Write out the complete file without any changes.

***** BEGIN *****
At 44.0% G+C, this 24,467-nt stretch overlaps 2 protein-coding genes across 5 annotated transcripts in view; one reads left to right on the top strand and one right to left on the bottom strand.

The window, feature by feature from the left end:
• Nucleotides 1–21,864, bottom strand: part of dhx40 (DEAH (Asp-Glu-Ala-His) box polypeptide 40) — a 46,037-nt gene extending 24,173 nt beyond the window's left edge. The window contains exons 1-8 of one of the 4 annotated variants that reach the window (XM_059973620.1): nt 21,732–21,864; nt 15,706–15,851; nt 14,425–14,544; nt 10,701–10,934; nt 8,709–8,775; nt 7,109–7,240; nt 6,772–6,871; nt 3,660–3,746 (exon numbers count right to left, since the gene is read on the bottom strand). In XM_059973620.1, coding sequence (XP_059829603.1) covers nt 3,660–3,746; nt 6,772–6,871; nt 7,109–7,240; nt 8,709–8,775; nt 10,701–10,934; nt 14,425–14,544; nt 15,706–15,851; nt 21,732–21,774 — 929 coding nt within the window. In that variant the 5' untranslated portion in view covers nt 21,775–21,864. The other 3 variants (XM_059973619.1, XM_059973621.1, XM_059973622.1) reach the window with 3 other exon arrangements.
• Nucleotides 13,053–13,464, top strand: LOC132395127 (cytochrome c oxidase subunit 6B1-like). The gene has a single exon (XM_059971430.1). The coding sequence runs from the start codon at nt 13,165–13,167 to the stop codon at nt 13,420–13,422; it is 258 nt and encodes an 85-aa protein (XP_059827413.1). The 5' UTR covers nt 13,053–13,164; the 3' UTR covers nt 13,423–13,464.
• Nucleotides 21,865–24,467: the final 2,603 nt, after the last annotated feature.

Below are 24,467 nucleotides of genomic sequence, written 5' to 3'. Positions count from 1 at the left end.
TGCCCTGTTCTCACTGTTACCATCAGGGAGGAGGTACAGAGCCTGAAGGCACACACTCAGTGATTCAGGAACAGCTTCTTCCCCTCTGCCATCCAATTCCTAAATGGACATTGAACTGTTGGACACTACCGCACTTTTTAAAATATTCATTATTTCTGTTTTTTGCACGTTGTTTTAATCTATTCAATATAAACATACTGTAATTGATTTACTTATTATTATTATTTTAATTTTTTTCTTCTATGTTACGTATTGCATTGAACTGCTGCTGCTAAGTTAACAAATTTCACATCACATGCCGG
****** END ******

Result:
At 44.0% G+C, this 24,467-nt stretch overlaps 2 protein-coding genes across 5 annotated transcripts in view; one reads left to right on the top strand and one right to left on the bottom strand.

The window, feature by feature from the left end:
• Nucleotides 1–21,864, bottom strand: part of dhx40 (DEAH (Asp-Glu-Ala-His) box polypeptide 40) — a 46,037-nt gene extending 24,173 nt beyond the window's left edge. The window contains exons 1-8 of one of the 4 annotated variants that reach the window (XM_059973620.1): nt 21,732–21,864; nt 15,706–15,851; nt 14,425–14,544; nt 10,701–10,934; nt 8,709–8,775; nt 7,109–7,240; nt 6,772–6,871; nt 3,660–3,746 (exon numbers count right to left, since the gene is read on the bottom strand). In XM_059973620.1, coding sequence (XP_059829603.1) covers nt 3,660–3,746; nt 6,772–6,871; nt 7,109–7,240; nt 8,709–8,775; nt 10,701–10,934; nt 14,425–14,544; nt 15,706–15,851; nt 21,732–21,774 — 929 coding nt within the window. In that variant the 5' untranslated portion in view covers nt 21,775–21,864. The other 3 variants (XM_059973619.1, XM_059973621.1, XM_059973622.1) reach the window with 3 other exon arrangements.
• Nucleotides 13,053–13,464, top strand: LOC132395127 (cytochrome c oxidase subunit 6B1-like). The gene has a single exon (XM_059971430.1). The coding sequence runs from the start codon at nt 13,165–13,167 to the stop codon at nt 13,420–13,422; it is 258 nt and encodes an 85-aa protein (XP_059827413.1). The 5' UTR covers nt 13,053–13,164; the 3' UTR covers nt 13,423–13,464.
• Nucleotides 21,865–24,467: the final 2,603 nt, after the last annotated feature.

Below are 24,467 nucleotides of genomic sequence, written 5' to 3'. Positions count from 1 at the left end.
TGCCCTGTTCTCACTGTTACCATCAGGGAGGAGGTACAGAGCCTGAAGGCACACACTCAGTGATTCAGGAACAGCTTCTTCCCCTCTGCCATCCAATTCCTAAATGGACATTGAACTGTTGGACACTACCGCACTTTTTAAAATATTCATTATTTCTGTTTTTTGCACGTTGTTTTAATCTATTCAATATAAACATACTGTAATTGATTTACTTATTATTATTATTTTAATTTTTTTCTTCTATGTTACGTATTGCATTGAACTGCTGCTGCTAAGTTAACAAATTTCACATCACATGCCGG